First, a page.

The Citizens Auxiliary Police Services, also known as CAPS, is made up of volunteers from the community who help the police department in a number of ways. And for three longtime members of the organization, they have collectively dedicated more than four decades of service to the department.
Retiring earlier this summer, CAPS members Carole Pelchat, Sonya Schali and Bev Hay were each recognized with a plaque of appreciation as they ended their tenure with the Oakdale Police Department. Pelchat served 17 years, from 2005 to 2022; Schali for 14 years, 2008 to 2022; and Hay for 13 years, 2099 to 2022.
Some common jobs for the CAPS members are blocking off roads for parades and rodeos, directing traffic, visiting seniors at the senior center, taking documents to the District Attorney’s Office, and sometimes assisting with traffic control at accidents.
“What I enjoyed most was getting together with the other volunteers and doing everything together,” Schali stated. “I hope that the program continues on.”
The program in Oakdale has been around for at least 30 years, continuing to provide assistance to the officers where needed to free up some of their time while they do their normal daily duties. Hay explained how more than $200,000 worth of man hours has been saved with the help of CAPS.
“I really retired with mixed feelings, I loved doing CAPS and I’ll miss every part of it; like how I’ve gotten the opportunity to know my community better,” Hay expressed.
Retirees agreed that once you are a part of CAPS, you are presented with a handful of unique and challenging tasks that require teamwork from your fellow volunteers.
CAPS handle home security checks when people are gone on vacation, patrol events such as the downtown Farmer’s Market, provide perimeter security for major incident scenes, along with offering internal support of daily police operations.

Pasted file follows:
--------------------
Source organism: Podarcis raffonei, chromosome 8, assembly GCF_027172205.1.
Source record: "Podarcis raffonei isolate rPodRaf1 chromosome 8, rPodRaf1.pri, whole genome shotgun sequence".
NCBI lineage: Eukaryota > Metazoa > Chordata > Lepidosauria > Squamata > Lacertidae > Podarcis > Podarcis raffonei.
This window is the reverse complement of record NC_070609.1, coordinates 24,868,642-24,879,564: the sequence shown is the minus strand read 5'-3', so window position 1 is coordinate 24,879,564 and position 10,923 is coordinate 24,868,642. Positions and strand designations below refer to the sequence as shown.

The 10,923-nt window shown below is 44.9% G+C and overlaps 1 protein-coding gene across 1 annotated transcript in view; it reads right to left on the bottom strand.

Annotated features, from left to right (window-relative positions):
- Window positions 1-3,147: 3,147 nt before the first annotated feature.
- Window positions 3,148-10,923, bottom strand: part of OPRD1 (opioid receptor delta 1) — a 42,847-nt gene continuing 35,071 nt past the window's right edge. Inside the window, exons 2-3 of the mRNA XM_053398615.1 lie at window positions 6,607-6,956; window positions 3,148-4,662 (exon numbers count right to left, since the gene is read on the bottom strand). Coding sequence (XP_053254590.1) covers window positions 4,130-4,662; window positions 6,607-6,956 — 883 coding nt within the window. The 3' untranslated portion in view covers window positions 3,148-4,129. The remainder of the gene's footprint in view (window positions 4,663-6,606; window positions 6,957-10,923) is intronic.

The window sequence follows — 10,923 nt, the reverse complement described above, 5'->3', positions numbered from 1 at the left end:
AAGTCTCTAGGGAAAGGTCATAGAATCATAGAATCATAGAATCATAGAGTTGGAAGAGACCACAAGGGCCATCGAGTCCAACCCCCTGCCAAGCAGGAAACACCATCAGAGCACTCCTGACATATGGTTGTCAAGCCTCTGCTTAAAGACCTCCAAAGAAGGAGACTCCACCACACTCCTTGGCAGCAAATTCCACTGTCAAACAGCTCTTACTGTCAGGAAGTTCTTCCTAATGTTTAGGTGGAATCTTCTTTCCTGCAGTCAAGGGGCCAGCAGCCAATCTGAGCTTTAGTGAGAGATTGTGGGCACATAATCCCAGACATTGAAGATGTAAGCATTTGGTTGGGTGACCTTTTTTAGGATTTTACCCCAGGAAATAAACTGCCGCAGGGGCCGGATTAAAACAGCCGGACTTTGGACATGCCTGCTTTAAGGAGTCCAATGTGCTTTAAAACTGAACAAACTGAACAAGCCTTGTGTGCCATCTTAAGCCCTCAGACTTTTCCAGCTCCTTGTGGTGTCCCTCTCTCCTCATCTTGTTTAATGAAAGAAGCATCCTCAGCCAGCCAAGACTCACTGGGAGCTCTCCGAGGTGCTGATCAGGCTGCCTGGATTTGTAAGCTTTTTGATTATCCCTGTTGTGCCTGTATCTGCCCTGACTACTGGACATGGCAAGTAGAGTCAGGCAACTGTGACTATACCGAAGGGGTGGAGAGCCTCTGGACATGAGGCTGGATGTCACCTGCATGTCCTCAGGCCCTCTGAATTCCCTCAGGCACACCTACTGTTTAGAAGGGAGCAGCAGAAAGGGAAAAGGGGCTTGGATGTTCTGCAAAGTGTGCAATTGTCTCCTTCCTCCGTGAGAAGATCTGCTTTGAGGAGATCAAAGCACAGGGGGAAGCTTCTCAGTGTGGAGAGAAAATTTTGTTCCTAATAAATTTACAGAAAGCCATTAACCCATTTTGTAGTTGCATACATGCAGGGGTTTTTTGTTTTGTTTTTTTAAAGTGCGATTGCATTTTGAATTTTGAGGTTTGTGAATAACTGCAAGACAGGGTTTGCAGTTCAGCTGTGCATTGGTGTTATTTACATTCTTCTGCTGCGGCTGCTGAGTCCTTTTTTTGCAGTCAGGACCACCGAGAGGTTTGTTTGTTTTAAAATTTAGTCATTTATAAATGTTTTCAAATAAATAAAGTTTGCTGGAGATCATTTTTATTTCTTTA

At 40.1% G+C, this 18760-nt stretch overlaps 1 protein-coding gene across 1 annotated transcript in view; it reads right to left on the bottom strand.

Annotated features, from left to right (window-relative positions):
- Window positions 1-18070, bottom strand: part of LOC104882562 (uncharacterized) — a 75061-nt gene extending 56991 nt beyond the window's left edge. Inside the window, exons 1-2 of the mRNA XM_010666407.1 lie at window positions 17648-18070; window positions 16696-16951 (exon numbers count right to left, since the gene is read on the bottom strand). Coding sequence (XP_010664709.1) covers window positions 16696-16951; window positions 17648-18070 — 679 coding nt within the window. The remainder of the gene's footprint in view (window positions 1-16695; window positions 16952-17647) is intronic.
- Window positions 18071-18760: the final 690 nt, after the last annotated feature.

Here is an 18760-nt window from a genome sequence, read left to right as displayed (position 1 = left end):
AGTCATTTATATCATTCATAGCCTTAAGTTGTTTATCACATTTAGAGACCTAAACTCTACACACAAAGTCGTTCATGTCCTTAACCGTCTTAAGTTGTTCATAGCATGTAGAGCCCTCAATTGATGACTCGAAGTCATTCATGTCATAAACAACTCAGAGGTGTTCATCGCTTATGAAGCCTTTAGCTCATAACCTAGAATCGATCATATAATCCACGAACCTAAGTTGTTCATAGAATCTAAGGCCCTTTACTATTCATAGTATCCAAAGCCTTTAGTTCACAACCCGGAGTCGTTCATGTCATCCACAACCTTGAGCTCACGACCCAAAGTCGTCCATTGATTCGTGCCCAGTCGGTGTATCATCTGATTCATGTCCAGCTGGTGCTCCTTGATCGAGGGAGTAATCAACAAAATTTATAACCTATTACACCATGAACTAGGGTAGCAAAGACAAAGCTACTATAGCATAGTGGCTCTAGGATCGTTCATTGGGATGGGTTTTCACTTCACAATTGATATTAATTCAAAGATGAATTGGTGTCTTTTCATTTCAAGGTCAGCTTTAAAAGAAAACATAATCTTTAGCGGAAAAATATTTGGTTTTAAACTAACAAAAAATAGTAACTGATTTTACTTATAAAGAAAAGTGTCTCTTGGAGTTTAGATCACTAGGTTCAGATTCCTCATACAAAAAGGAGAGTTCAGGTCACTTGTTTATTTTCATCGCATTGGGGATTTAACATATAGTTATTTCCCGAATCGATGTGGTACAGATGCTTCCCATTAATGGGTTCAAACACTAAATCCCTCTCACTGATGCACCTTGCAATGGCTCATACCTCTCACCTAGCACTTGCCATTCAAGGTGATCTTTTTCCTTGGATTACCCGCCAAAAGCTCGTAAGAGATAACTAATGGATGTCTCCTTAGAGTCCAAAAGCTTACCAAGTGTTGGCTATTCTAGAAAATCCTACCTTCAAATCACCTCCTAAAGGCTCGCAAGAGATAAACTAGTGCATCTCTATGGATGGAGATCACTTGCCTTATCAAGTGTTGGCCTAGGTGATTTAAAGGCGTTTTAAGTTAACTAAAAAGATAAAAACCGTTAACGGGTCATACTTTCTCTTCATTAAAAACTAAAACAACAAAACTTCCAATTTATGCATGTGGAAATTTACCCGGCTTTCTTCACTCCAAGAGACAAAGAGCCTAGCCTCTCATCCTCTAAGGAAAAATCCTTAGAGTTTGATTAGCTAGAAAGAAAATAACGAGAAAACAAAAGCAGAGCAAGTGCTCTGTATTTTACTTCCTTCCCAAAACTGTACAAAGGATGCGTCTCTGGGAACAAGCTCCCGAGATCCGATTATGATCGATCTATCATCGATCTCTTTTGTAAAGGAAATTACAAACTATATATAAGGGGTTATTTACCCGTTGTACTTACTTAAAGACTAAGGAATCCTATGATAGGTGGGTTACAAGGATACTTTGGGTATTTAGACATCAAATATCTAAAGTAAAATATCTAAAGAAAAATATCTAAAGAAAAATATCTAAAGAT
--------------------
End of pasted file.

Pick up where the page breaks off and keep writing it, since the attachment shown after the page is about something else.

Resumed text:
“It was a lot of fun, a very fun group of people,” Pelchat stated. “I think it’s a good idea for anyone interested in CAPS to join.”
The youngest age of a CAPS volunteer in Oakdale is 12 while there is virtually no upper age limit, as some volunteers have continued to serve into their 80s.
Every month the group meets at the OPD office where they have their own area for CAPS volunteers and they go over the schedule and the report from the chief of police about important things going on in the community. From there, they determine a schedule and the areas they will focus on to assist the department, but also stay available for on the scene jobs.
Many of the CAPS members got to do ride-alongs with officers and also learned more about the intricacies of detective work.
“About eight years ago there was a kidnapping near the high school and we got to go door to door interviewing suspects; it was like we became a detective for the day,” Hay stated.
Currently the group is down to about 12 people but has had as many as 25 volunteers.
When someone joins CAPS, they receive training to ensure they feel comfortable enough to go out on assignments, especially with traffic control and radio work.
“We hope that people check CAPS out, it is a wonderful way to get to know your community and just stay in the know of everything that goes on,” Hay summarized.
To obtain more information on joining CAPS, call the Oakdale Police Department at 209-847-2231.